Abraham Foxman, who spent his childhood in Vilnius hiding from the Nazis, has a new book out critiquing Stephen Walt, John Mearsheimer and Jimmy Carter (two of whom, Mearsheimer and Carter, were prominently featured in CNN’s “God’s Warriors.”)
For Mr. Foxman, the current arguments have an ugly resonance given the historical context: He cites the Dreyfus Affair, Hitler’s allegations that Jews undermined the German effort in World War I, and Stalin’s doubts about Jewish loyalty as significant precedents to the recent charges. “To survive Hitler and to survive postwar communist Europe and to relive these hideous canards, just because they’re being paraded by professors with titles from Chicago and Harvard, does not change their reality,” said Mr. Foxman, making clear he does not equate the current authors with either Hitler or Stalin.
At stake, says Mr. Foxman, is the ability of Jews to engage in American democracy as citizens, much like Irish Americans, Cuban Americans, Italian Americans and members of other ethnic groups. “Will Jews be less willing to act out their full citizenship on issues for fear of being accused of being disloyal or not loyal enough or more loyal to Israel than America?” If some American Jews want to advocate on behalf of Israel or any other cause, he added, “that’s what American democracy is all about.”
“The Deadliest Lies,” which Mr. Foxman hopes will find its way onto academic reading lists that include the books addressed in his account, provides a litany of errors and illogicalities in the works it disputes. Among the offenses: the “denigration” by Messrs. Walt and Mearsheimer of Israel’s offer to Yasser Arafat at Camp David in 2000; their “minimization” of Palestinian-Arab terror attacks on Israeli civilians; their account of the demise of Senator Charles Percy of Illinois, the only politician they believe was forced out of office by the “Lobby,” in an electoral defeat that Mr. Foxman attributes instead to the power of Chicago’s Democratic machine; and numerous examples, omitted from the work of Messrs. Walt and Mearsheimer, of American administrations acting in opposition to Israel and its advocates.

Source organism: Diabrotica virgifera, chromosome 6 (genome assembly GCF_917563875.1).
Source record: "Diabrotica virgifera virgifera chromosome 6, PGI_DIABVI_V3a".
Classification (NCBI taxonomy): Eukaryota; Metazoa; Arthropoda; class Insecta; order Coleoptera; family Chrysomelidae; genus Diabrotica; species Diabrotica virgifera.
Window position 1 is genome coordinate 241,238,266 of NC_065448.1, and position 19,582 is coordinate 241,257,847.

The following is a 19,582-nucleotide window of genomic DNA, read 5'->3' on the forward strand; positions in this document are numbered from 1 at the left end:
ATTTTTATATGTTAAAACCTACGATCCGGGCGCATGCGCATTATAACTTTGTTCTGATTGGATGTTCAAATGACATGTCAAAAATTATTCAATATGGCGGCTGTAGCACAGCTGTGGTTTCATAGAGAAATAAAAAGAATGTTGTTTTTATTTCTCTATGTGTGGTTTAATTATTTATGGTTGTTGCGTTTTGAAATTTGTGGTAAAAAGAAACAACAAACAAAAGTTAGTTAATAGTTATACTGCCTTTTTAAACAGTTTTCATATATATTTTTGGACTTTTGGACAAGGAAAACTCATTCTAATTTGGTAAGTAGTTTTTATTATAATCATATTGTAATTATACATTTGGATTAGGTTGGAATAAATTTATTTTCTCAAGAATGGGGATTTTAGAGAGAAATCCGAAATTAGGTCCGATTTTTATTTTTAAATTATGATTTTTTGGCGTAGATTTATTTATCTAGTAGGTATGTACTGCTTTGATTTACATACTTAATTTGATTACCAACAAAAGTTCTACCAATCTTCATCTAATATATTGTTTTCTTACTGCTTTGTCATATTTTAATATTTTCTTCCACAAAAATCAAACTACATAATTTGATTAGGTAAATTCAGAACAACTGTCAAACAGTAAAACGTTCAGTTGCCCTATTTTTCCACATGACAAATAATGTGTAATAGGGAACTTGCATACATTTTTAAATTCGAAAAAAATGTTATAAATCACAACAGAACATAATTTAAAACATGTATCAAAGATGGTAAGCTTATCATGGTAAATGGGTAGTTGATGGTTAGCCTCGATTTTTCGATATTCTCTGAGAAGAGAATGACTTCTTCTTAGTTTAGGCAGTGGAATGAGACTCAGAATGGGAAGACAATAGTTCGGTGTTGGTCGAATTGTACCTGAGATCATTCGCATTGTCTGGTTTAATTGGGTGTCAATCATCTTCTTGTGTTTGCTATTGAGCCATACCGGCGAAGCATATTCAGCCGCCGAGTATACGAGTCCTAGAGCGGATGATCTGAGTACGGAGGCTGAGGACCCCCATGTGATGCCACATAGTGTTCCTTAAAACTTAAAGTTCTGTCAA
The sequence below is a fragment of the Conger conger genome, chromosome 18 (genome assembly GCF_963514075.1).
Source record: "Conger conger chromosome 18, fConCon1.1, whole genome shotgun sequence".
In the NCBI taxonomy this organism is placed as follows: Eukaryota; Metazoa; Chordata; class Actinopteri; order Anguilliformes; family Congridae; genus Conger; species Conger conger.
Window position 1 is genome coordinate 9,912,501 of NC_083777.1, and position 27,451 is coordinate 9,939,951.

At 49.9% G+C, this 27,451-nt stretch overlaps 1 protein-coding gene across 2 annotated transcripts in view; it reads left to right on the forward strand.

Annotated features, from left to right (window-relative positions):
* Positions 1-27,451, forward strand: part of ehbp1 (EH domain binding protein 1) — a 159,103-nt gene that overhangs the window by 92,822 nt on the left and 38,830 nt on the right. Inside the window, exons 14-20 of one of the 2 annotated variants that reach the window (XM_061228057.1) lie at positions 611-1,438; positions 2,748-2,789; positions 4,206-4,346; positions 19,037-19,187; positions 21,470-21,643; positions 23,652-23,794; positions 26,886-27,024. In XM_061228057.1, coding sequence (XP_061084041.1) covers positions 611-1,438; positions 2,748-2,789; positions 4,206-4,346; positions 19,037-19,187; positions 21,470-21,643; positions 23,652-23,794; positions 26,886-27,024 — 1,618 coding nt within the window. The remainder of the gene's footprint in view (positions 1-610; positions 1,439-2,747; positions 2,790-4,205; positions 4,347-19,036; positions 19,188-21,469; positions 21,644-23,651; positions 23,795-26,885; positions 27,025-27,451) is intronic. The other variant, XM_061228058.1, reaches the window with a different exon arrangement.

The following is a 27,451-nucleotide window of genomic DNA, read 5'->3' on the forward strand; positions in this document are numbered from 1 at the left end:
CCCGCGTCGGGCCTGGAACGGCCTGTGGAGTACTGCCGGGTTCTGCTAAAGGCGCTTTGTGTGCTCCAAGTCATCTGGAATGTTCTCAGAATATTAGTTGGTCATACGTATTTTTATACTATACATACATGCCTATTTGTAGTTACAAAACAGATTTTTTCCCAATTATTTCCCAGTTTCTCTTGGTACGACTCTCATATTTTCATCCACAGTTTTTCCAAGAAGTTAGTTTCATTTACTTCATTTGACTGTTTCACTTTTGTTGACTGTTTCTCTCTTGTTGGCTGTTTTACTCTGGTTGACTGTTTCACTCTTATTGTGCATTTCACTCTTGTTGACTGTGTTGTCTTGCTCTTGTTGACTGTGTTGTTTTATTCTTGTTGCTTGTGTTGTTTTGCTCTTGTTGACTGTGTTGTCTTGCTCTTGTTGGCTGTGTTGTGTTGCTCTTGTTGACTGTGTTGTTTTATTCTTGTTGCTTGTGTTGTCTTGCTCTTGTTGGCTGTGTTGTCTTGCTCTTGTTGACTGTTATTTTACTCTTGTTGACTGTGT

Regarding Mr. Carter, Mr. Foxman quotes Kenneth Stein, a former aide to the president, to dispute the former president’s assertion that Menachem Begin ever made any commitment during Camp David discussions on settlements in the West Bank, and certainly none involving stopping their growth.
Mr. Shultz goes even further in refuting the idea that any “Israel Lobby” dictates American foreign policy, enumerating America’s sale of arms to Saudi Arabia during the Reagan administration and recounting Reagan’s decision to visit the Bitburg cemetery. He also cautions against scapegoating. “When we make a wrong decision – even one that is recommended by Israel and supported by American Jewish groups – it is our decision, and one for which we alone are responsible,” Mr. Shultz writes. “We act in our own interest. And when we mistakenly conclude from time to time – as we will – that an action or policy is in America’s interest, we must take responsibility for the mistake.”
Read more here.